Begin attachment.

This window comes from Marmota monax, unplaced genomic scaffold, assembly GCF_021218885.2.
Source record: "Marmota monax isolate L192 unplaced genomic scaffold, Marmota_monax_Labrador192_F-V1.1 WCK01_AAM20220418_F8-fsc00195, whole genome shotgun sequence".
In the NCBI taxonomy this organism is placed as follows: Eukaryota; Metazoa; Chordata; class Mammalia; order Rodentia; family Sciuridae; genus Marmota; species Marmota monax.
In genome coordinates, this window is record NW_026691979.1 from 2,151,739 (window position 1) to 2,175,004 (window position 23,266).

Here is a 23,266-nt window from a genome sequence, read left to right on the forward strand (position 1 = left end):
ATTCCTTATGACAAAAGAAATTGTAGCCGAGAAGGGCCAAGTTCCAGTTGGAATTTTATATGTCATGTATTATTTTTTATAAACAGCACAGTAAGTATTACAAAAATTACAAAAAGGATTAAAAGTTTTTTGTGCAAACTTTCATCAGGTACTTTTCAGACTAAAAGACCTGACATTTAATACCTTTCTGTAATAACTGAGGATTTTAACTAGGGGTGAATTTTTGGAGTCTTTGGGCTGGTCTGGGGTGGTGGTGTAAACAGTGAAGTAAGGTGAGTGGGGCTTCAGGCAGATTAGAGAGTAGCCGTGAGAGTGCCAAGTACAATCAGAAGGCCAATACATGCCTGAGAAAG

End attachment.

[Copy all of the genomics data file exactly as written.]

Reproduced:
This window comes from Marmota monax, unplaced genomic scaffold, assembly GCF_021218885.2.
Source record: "Marmota monax isolate L192 unplaced genomic scaffold, Marmota_monax_Labrador192_F-V1.1 WCK01_AAM20220418_F8-fsc00195, whole genome shotgun sequence".
In the NCBI taxonomy this organism is placed as follows: Eukaryota; Metazoa; Chordata; class Mammalia; order Rodentia; family Sciuridae; genus Marmota; species Marmota monax.
In genome coordinates, this window is record NW_026691979.1 from 2,151,739 (window position 1) to 2,175,004 (window position 23,266).

Here is a 23,266-nt window from a genome sequence, read left to right on the forward strand (position 1 = left end):
ATTCCTTATGACAAAAGAAATTGTAGCCGAGAAGGGCCAAGTTCCAGTTGGAATTTTATATGTCATGTATTATTTTTTATAAACAGCACAGTAAGTATTACAAAAATTACAAAAAGGATTAAAAGTTTTTTGTGCAAACTTTCATCAGGTACTTTTCAGACTAAAAGACCTGACATTTAATACCTTTCTGTAATAACTGAGGATTTTAACTAGGGGTGAATTTTTGGAGTCTTTGGGCTGGTCTGGGGTGGTGGTGTAAACAGTGAAGTAAGGTGAGTGGGGCTTCAGGCAGATTAGAGAGTAGCCGTGAGAGTGCCAAGTACAATCAGAAGGCCAATACATGCCTGAGAAAG